# Homework Help: Real analysis limits

1. Nov 20, 2008

### squaremeplz

1. The problem statement, all variables and given/known data

1. Suppose that L1 = lim(x->a+) f1(x) and L2 = lim(x->a+) f2(x)
Also, suppose that f1(x)<=f2(x) for all x in (a,b). Show that L1<=L2

2. Suppose f(x) = (sqrt(1+3*x^2) - 1)/(x^2)

show that the lim (x->0) f(x) exits and give its value.

2. Relevant equations

3. The attempt at a solution

1) I find this problem a tad cumbersome for I have no clue as to where to start. I drew a graph which led me to the following conclusion

for any sequence x_n in (a,b)

1 [lim(n) f1(x_n) = f1(x_o)] <= [lim(n) f2(x_n) = f2(x_o)]

2 and maybe |L2 - L1| = |f2(x) - f1(x)|

but 1 shows that when x_n gets arbitrarily close to a, f1(a)<=f2(a)

2) I multiplied the top of f(x) by (sqrt(1+3*x^2) + 1). that is

(sqrt(1+3*x^2) - 1)/(x^2) * (sqrt(1+3*x^2) + 1) = 3.

hence the lim(x->0) f(x) = 3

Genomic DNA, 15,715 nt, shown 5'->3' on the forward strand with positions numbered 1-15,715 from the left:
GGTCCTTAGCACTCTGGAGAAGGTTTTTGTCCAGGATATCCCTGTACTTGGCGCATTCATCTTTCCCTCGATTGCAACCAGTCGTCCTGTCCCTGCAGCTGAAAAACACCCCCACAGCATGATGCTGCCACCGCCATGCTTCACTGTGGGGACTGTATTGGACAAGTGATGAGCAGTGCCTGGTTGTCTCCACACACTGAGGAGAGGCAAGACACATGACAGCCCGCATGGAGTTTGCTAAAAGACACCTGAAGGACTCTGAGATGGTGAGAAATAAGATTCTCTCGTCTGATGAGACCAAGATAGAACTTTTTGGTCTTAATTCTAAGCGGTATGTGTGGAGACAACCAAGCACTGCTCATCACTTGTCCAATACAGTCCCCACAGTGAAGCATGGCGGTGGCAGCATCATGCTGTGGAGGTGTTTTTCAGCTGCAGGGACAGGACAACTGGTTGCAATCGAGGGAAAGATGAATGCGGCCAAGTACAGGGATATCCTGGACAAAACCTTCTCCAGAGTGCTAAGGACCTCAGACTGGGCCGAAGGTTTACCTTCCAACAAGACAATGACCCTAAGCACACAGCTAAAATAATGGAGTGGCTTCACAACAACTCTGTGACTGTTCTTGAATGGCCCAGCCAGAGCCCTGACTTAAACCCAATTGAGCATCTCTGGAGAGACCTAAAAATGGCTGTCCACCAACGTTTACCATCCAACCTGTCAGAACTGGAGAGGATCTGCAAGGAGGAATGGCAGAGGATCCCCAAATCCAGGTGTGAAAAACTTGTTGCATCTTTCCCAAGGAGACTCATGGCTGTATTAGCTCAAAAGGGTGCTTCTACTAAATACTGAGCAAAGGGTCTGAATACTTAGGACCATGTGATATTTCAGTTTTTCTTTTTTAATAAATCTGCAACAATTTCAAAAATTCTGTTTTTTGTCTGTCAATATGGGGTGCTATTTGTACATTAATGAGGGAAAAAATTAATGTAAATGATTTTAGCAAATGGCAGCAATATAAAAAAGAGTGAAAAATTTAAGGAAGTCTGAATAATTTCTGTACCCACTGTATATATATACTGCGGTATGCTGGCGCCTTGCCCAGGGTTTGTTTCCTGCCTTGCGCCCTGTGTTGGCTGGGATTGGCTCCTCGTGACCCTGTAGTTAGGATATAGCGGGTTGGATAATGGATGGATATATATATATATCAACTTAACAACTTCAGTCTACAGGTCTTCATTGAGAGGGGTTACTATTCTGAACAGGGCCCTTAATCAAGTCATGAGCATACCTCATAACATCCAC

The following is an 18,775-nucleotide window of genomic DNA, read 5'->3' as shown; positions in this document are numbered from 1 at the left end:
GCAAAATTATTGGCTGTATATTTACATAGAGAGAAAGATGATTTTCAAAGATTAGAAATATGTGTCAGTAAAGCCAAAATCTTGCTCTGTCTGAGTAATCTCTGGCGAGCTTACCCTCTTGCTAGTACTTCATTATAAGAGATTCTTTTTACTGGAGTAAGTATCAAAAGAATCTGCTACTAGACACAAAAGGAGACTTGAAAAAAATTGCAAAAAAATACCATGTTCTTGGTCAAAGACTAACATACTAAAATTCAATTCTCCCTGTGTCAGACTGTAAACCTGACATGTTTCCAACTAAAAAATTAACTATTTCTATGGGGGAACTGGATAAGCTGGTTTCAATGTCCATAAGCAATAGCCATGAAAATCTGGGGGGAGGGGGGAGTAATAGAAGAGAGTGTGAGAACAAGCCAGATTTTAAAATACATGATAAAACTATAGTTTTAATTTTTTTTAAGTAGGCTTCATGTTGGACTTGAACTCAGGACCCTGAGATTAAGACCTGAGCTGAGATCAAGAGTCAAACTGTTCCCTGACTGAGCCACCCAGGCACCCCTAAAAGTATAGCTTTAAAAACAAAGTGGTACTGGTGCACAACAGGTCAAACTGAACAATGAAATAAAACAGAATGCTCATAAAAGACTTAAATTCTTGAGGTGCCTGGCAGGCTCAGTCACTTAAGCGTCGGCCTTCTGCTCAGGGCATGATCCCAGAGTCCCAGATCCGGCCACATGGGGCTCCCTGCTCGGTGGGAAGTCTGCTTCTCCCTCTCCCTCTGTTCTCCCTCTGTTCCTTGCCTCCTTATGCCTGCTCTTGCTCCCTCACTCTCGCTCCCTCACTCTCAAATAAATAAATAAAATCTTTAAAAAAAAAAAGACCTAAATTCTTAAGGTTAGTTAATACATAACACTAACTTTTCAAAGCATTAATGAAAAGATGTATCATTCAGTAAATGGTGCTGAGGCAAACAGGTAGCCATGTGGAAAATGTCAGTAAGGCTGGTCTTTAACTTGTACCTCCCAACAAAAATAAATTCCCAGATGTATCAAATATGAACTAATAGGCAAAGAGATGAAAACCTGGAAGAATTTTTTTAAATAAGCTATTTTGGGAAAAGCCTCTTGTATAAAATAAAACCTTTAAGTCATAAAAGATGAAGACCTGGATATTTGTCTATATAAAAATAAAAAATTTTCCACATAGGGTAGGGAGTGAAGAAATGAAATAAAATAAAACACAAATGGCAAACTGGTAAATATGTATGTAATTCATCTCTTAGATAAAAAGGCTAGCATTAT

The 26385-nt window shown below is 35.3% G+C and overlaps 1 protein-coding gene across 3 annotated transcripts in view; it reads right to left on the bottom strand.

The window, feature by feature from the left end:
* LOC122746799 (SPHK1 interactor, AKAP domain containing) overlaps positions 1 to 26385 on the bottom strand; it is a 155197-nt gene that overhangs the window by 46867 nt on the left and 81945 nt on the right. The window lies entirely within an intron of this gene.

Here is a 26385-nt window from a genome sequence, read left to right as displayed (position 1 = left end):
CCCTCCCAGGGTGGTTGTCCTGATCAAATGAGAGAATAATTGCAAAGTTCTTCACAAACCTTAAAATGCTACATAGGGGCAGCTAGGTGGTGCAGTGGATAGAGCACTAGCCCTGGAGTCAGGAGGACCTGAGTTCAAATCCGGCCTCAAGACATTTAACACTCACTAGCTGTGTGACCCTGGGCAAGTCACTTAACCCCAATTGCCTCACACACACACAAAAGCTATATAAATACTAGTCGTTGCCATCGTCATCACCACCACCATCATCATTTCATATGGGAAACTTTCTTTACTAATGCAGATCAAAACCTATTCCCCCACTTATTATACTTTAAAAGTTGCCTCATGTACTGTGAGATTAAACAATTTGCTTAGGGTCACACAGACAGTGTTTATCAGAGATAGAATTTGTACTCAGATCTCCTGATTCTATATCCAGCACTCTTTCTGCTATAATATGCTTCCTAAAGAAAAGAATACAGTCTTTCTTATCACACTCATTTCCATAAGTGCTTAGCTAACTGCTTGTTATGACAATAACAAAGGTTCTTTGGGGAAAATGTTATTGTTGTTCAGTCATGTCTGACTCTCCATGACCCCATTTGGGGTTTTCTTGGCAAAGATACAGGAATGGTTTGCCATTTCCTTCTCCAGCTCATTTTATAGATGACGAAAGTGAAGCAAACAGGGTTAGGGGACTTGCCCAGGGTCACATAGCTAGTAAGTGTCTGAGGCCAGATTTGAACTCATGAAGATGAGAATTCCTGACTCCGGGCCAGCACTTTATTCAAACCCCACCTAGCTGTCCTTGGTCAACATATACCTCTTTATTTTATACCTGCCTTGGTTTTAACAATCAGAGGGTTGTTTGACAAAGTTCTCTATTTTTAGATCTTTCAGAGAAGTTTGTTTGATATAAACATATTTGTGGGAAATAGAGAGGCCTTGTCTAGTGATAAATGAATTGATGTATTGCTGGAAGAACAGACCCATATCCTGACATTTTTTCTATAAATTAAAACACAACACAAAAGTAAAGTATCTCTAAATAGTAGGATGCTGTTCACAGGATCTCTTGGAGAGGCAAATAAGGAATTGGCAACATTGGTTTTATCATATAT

thanks!!

Last edited: Nov 21, 2008
2. Nov 21, 2008

### sutupidmath

oK, lets use proof by contradiction, that is say, that even though $$f_1<f_2$$ for all values on (a,b) we will have $$L_2<L_1$$

Now,

$$\lim_{x \rightarrow a+}[f_2(x)-f_1(x)]=L_2-L_1$$

So $$\forall \epsilon>0$$ also for $$\epsilon =L_1-L_2, \exists \delta$$ such that whenever

$$a<x<a+\delta => |f_2(x)-f_1(x)-(L_2-L_1)|<L_1-L_2$$ but since we know that

$$a\leq|a|$$ we get

$$f_2(x)-f_1(x)-(L_2-L_1)\leq |f_2(x)-f_1(x)-(L_2-L_1)|<L_1-L_2=>f_2(x)-f_1(x)<0=>f_2(x)<f_1(x)$$ which clearly is not possible, since it violates our initial hypothesis.

so $$L_1<L_2$$

3. Nov 21, 2008

thank you!